Web Development & Execution
David Addison
by David Addison
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Using canonical tags to help gateway domains

Using canonical tags to help gateway domains

We recently purchased 22 domain names to be used as gateway Web sites for a new project. A gateway domain is used to direct traffic to a main site. In our application, the client needed to indentify traffic from different television infomercials (e.g. session starts/visits, page hits, path analysis, shopping cart abandonment, e-mail opt-in, online and offline order data, etc.). All of the gateway domains (e.g. gatewaydomain.com) redirected to one main site with a different querystring parameter (e.g. siteid=4, siteid=5...). To accomplish the job we used Response.Redirect() to move traffic from gatewaydomain.com to domain.com?siteid=_. The querystring parameter is used to track user behavior and to set a distinct 1-800 telephone number on the base Web site.

A pitfall of this technique is that Google, MSN, and Yahoo! view domain.com?siteid=4 and domian.com?siteid=3 as seperate pages. In our application both URLs serve the exact same content with the exception of a different phone number. Because the content is identical we needed to address the duplicate content issue. Making matters worse, Google indexed the base domain with the querystring (e.g. the search engine results page [SERP] or organic listing displayed as domain.com?siteid=6). Obviously, we could not have this because it would overstate traffic from an advertising source and essentially nullify the user tracking.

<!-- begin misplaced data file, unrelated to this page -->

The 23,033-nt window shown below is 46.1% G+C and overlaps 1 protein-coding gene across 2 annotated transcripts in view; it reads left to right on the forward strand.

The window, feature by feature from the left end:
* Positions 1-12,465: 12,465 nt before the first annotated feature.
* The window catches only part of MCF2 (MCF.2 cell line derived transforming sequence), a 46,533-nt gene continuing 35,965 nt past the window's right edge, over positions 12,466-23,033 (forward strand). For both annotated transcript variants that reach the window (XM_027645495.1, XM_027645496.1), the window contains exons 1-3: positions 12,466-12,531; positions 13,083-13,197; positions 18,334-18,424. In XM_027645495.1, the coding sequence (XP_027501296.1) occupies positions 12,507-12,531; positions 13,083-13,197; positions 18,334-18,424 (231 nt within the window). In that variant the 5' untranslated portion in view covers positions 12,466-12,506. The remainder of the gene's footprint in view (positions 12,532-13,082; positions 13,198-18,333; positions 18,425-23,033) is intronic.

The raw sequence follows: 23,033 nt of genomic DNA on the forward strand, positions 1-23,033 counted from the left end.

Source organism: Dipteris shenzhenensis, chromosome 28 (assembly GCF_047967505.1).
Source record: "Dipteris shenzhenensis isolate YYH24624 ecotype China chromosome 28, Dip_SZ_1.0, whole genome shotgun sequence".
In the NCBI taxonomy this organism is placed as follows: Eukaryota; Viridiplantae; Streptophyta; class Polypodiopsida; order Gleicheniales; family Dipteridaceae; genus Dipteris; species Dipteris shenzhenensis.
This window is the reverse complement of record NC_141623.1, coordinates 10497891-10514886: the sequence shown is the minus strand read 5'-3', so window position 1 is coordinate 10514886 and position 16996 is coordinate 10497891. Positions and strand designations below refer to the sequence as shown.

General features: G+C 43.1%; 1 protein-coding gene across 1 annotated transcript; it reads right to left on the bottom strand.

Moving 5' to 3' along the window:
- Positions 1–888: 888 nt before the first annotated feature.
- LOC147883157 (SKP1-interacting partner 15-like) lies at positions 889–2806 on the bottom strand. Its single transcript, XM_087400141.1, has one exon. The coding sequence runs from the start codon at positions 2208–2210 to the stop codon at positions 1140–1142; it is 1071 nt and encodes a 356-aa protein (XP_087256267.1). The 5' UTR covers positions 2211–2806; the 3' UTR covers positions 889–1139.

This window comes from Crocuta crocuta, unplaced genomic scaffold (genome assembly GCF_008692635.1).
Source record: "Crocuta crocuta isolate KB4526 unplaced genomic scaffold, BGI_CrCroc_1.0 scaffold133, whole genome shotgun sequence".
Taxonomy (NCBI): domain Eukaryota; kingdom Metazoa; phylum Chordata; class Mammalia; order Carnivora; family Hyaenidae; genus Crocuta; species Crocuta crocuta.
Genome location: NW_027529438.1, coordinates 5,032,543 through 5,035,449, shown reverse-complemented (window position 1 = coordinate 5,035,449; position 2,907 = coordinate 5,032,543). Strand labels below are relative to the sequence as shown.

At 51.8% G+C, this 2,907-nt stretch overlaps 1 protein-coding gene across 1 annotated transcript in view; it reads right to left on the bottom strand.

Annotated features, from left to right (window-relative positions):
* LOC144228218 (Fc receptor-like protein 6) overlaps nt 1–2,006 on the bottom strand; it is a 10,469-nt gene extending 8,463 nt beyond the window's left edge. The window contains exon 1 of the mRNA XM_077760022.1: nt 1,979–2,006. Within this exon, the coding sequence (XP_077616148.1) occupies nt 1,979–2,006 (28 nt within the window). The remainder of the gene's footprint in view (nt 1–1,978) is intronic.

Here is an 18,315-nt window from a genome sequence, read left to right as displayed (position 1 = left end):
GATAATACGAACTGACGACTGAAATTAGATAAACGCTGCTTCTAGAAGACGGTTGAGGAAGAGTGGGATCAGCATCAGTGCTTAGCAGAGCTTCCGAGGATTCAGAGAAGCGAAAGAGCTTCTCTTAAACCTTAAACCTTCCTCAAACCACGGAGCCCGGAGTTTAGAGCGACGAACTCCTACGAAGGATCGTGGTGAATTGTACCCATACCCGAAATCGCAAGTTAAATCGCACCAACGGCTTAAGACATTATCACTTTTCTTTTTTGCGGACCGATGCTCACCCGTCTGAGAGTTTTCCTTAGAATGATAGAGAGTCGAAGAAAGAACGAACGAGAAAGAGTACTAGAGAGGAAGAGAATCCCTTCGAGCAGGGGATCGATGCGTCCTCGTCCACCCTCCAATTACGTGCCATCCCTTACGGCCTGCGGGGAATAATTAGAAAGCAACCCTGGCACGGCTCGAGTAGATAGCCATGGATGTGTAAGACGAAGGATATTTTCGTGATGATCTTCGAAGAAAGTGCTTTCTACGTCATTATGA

To resolve our issues, we used the canonical tag. A canonical tag is placed in the tag and looks like this:

<link rel=" canonical " href=" http://www.domain.com/landingpage.aspx " />

Google, Yahoo! and Microsoft have all united on the canonical tag because engines want to index and display the original or "canonical" version. Only use the tag on pages within a single site (subdomains are fine). This tag operates for the search engine in a similar way to a 301 redirect. We've been using the tag heavily since January 2010. It is now a default or standard tag that we included in all new Web sites.

When a search engine sees a canonical tag it knows to index the href specified in the canonical rather than the URL shown on the browser line. In our application, use of the canonical tag stripped the querystring parameter from the SERP and immediately fixed our tracking problems. The technique can also help keep Google, Yahoo!, etc from indexing any URLs with tracking querystrings like "?utm_source=email&utm_medium=ppc&utm_campaign=MyNewTest" or session IDs like "?sessionid=A35CA52CVAR6321VTSHG". Even if Google has already indexed http://www.mywebsite.com/landingpage.aspx?siteid=4&sessionid=A35CA52CVAR6321VTSHG&utm_source=email&utm_medium, addition of a canonical tag will rectify the SERP quickly.

Cheers to the search engines for providing us the canonical tag.


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